Nevertheless, over-diagnosis remains, thankfully, a relatively rare event.

From the population perspective, the most consequential harms relate to the dynamics of screening: many individuals must be screened to potentially benefit a very few. For cancer screening in the general population (i.e. not targeting an extremely high-risk group, such as screening heavy smokers for lung cancer), roughly 1,000 people must be screened to avert 1 cancer death in 10 years. Thus, questions about what happens to the other 999 individuals become relevant.

False alarms affect many: there are as many as 600 false-positive results in a 10-year course of mammography. However, the bigger problem is that many people with false-positive test results are not told that the test was wrong, but rather that something is wrong with them. These people are told that they have a lesion with cellular atypia or dysplasia, or they themselves are more vulnerable to develop cancer and thus require more frequent testing.

Even the screening campaigns induce vulnerability – the fear of cancer – as a means to persuade people to get screened. Thus, cancer screening injects a sense of “dis”-ease into the population.

Misleading feedback, financial incentives, and distraction

These harms might be acceptable were they accompanied by substantial and certain benefit. Unfortunately, screening itself provides misleading feedback that always suggests it is more beneficial than it really is. After the onset of screening, clinicians note a shift in stage distribution: the proportion of cancers presenting in the late stage of development falls, even if this is simply an artifact of more early diagnosis and not fewer instances of late presentation. The proportion of late-stage cancers detected falls from 50% to 25%, despite no change in late-stage incidence.

Over time, five-year survival rises owing to the combined association of lead time and over-diagnosis bias, even if the age of death is unchanged. Survivor stories are particularly pernicious: the more over-diagnosis from screening, the more people there are who believe they owe their life to the test – and the more popular screening becomes.

Screening campaigns routinely make use of this misleading feedback; they point to higher survival rates and cancer survivors as evidence supporting screening.

Cancer screening is typically motivated by a genuine belief in its value, but it has also become an important revenue stream for volume-driven medical care systems in the US. Although multiple payers are a barrier to nationwide accounting, US expenditures related to screening are substantial: my back-of-the-envelope estimate is $40 to $80bn per year.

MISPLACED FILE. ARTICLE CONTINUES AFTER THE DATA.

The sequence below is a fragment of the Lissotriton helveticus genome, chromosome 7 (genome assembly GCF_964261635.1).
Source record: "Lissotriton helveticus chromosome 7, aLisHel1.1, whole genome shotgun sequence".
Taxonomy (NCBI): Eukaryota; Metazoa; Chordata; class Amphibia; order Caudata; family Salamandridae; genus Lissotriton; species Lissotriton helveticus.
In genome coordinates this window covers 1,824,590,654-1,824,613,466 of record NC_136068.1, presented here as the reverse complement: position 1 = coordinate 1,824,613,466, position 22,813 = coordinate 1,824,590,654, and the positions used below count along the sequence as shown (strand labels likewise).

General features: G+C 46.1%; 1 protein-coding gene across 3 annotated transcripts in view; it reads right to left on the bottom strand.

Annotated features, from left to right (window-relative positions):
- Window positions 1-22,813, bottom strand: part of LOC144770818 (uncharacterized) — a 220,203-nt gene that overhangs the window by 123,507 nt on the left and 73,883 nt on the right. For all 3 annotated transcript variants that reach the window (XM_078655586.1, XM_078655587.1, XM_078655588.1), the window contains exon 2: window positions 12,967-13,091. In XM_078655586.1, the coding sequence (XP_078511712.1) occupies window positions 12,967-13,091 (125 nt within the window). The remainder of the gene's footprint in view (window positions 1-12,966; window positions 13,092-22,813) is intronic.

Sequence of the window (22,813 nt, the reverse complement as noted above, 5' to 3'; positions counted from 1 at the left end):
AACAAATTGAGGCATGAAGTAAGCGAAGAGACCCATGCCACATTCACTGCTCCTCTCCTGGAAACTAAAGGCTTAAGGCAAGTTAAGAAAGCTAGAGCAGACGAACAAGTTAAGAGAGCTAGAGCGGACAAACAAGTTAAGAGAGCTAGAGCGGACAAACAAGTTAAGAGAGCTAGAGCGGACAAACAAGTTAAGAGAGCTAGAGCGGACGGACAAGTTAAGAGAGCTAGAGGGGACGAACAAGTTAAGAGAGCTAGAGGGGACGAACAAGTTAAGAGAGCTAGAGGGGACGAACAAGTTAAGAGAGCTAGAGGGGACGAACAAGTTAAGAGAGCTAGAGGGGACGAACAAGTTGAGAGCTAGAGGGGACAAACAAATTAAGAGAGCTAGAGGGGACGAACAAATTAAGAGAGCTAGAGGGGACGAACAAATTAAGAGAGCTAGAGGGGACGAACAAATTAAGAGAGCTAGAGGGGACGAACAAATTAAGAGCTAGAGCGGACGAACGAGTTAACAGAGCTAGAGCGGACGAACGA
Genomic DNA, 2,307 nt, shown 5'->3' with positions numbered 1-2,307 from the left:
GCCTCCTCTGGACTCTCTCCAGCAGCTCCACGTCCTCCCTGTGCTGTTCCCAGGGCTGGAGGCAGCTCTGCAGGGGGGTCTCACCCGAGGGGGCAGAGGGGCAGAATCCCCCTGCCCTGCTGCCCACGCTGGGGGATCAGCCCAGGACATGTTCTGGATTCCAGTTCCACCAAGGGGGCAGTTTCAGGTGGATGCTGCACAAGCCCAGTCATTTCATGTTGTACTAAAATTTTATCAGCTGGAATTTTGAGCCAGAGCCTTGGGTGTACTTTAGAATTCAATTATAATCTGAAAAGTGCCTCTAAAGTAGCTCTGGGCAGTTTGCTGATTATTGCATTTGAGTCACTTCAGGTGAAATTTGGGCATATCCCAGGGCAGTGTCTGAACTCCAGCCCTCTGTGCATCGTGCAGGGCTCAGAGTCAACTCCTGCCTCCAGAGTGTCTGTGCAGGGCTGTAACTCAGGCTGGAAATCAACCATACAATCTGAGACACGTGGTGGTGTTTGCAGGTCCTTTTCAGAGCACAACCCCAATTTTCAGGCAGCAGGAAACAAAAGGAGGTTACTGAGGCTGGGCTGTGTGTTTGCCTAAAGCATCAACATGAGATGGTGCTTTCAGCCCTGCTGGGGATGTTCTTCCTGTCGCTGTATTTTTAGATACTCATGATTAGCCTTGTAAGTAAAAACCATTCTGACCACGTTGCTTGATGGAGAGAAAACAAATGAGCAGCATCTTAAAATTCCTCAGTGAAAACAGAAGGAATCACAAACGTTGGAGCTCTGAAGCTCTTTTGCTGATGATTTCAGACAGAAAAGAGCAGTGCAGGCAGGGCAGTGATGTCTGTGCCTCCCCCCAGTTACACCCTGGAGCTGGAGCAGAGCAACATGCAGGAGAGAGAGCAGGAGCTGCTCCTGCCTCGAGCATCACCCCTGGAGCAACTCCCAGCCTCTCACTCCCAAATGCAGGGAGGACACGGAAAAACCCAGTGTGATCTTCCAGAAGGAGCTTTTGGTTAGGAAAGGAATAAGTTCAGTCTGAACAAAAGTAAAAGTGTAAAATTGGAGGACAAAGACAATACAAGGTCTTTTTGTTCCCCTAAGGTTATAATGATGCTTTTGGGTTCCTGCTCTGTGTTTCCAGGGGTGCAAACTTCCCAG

These expenditures represent revenues for the system, revenues not only from screening itself but also from the diagnostic and therapeutic services it triggers. The importance of this revenue stream was highlighted after the substantial decline in screening that occurred after the onset of the COVID-19 pandemic. Although other services and businesses remained closed, screening was rapidly restored within a few months.

Crile believed that medical care should be driven by patient needs, not surgeon needs (or now, system needs). He recognised there was a price to be paid for getting ahead of symptoms.

Although cancer screening may make sense in selected high-risk individuals, I believe general population screening, as currently practised in the US, has become a huge distraction to our core work. It distracts the system away from acutely ill and injured patients: as physician performance is measured in terms of how frequently they test the well and not how well they care for the sick.

General population screening distracts patients and policy makers away from the genuine determinants of human health. The tremendous resources involved in screening—in terms of money, people, and effort—would be better directed elsewhere.

 

JAMA Surgery article – Cancer screening – the good, the bad, and the ugly (Open access)

 

See more from MedicalBrief archives:

 

Blood test that screens for DNA fragments of tumour billed as ‘new frontier’ in cancer screening

 

SA medical schemes: Claims plummet and a dangerous lack of cancer screening

 

Breast cancer screening does not reduce mortality

 

UK review recommends earlier bowel cancer screening